The way to change the caption style is not in the TV app’s preferences but in System Preferences > Accessibility. In the left scroll window, scroll to the Hearing section and click on Captions. Apple offers four caption styles, and you can select one of them. Or you can click on the “+” and create your own style.

Note that the caption style set here affects only Apple apps such as TV. If you watch a YouTube video, for example, you’re subjected to the style that YouTube implements. 

Create and customize Memojis

Memojis are thought of as an iPhone/iPad thing, and while they are a bit more functional (and fun) on those devices, you can still create or make them in macOS. Here’s how.

  1. Launch System Preferences (located under the Apple menu).
  2. Your account should be at the top of the System Preferences window. If you move the cursor over your profile pic, “edit” should appear. Click it.
  3. In the window that appears, a list of different profile pic options are on the left. Make sure Memoji is selected.
  4. Your available Memoji appears on the right. If you already have a Memoji and you want to make changes to it, select it and click the Edit button. To make a new Memoji, click the “+” button. 
  5. You will be presented with a set of characteristics you can modify, from Skin to Clothing. Go through each one and make your selections.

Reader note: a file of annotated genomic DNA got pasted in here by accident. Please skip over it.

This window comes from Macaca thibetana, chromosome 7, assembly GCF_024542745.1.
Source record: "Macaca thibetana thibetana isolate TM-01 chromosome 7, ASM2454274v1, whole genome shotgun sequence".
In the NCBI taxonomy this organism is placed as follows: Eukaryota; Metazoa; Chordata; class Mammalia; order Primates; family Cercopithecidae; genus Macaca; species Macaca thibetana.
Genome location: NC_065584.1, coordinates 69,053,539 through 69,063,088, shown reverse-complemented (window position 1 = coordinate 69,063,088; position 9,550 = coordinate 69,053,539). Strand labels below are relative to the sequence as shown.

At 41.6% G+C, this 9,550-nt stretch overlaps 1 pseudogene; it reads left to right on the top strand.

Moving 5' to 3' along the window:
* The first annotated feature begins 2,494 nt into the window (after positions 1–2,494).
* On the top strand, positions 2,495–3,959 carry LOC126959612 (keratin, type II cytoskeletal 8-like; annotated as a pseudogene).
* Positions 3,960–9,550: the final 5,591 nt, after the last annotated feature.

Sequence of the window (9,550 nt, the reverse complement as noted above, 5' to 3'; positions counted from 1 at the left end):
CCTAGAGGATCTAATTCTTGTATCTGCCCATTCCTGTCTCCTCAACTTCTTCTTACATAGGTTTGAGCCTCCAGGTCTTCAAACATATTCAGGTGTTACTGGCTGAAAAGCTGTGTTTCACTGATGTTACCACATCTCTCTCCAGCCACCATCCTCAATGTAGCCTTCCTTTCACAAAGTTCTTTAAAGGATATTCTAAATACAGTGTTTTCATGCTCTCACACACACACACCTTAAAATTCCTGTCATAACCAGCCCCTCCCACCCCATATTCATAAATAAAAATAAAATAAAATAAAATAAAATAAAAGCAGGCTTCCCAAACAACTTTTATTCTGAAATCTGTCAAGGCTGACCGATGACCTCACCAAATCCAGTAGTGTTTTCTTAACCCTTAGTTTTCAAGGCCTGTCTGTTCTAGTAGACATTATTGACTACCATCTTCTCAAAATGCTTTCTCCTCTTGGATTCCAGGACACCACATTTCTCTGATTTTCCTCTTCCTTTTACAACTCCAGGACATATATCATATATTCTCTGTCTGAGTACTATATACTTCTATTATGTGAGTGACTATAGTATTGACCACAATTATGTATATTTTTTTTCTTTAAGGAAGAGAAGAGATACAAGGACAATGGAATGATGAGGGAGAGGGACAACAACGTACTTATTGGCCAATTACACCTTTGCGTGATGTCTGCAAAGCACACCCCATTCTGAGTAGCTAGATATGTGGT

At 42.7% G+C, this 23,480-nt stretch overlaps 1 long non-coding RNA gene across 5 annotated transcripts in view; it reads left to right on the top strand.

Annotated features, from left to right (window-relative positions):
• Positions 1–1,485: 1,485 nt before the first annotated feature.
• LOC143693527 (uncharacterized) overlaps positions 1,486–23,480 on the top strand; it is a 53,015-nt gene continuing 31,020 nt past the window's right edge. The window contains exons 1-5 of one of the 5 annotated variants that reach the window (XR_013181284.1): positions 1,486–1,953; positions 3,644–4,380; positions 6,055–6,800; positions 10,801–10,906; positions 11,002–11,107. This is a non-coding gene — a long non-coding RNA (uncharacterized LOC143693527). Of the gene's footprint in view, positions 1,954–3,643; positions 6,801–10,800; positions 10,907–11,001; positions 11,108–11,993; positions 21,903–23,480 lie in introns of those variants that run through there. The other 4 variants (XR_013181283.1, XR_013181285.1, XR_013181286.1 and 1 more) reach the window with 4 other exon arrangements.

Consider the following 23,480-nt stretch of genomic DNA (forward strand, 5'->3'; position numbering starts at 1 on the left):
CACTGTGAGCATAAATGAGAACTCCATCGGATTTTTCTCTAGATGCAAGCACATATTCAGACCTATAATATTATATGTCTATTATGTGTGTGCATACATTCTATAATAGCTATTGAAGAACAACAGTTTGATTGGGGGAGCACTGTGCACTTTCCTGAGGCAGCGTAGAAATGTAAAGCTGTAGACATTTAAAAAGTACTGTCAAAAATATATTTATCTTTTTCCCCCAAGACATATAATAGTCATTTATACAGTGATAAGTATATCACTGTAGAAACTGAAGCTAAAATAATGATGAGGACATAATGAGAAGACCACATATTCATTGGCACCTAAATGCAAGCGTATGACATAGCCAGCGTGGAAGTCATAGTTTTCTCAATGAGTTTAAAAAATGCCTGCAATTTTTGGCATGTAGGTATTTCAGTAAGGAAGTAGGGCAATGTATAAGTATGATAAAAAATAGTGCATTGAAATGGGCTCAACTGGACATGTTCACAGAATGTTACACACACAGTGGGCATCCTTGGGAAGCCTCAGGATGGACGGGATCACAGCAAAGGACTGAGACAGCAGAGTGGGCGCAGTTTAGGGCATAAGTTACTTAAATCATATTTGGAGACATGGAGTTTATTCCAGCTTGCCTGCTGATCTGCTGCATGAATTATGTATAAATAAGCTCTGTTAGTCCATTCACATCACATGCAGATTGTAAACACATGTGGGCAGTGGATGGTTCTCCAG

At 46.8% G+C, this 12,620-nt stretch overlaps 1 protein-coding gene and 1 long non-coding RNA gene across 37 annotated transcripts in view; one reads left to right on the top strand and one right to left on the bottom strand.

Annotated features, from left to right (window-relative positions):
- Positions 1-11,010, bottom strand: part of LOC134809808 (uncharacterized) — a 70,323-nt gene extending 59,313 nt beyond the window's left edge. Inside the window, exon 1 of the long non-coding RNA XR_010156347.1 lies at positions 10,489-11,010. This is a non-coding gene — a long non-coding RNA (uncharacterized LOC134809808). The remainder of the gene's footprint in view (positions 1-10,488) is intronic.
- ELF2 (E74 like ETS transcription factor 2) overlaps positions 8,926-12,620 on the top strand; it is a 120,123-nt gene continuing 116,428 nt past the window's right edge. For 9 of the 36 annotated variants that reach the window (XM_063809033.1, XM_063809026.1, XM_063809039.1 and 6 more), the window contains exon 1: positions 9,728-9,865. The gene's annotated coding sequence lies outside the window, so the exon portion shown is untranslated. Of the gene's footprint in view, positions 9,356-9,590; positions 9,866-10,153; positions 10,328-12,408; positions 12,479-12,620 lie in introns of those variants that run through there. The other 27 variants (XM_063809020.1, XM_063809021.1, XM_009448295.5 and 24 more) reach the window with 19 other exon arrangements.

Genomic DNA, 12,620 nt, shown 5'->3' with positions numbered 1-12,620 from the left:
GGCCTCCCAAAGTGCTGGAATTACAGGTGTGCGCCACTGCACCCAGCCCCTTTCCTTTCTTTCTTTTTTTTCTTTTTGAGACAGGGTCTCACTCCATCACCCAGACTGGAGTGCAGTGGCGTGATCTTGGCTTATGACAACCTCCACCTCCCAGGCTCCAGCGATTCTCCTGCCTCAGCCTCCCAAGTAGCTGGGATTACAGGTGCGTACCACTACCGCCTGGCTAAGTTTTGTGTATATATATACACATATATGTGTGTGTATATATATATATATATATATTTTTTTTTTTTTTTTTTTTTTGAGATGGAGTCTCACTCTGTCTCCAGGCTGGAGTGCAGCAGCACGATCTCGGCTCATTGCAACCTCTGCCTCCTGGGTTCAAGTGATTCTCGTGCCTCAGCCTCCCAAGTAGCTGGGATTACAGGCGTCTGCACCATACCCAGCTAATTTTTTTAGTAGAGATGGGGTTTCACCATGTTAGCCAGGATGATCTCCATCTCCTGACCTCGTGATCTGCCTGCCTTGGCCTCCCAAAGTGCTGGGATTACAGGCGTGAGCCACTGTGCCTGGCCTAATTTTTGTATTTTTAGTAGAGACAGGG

6. Click Done when finished.

After creating a Memoji, you can also set a Pose or a Style (which is basically a background color). If you want to set the Memoji and your Mac’s user profile pic, select it so that it appears in the lower-left corner. Click Save.

If you’re using iCloud and your devices are on the same account, your Memoji will carry over to your other devices.

Copy text in a photo

In macOS Monterey, Apple introduced Live Text, the ability to select and copy any text in an image. For example, if you took a picture of a sign, you can open that picture in the Preview app, move the pointer over the words in a sign, and the pointer changes to the text selection tool. You can then select the text, copy it, and then paste it into a text document. You can learn more about how Live Text works in our overview article.

Turn on iCloud Private Relay

Apple created iCloud Private Relay to help preserve your privacy when you’re browsing the web. When you use Safari, the data that is sent is encrypted, and then it travels through two intercept relays—points on the internet that data travels through—to help hide your location, IP address, and browsing activity to prevent a profile about you from being created. The second relay is performed by a third-party service to prevent Apple from knowing the user’s information. It’s not quite a VPN, but it’s a great tool for privacy.

To turn on iCloud Private Relay, go to System Preferences and click on your Apple ID. In the checklist on the right, look for Private Relay (Beta) and check the box and click the Options button. There’s also an IP Address Location setting you can modify. Learn more about what iCloud Private Relay can do in our FAQ.

Internet Private Relay is still a beta feature, which means it is usable but it still has some obvious kinks to work out and Apple could at any time make a major change to how it works. It requires an iCloud+ subscription, which costs as little as a buck a month for 50GB.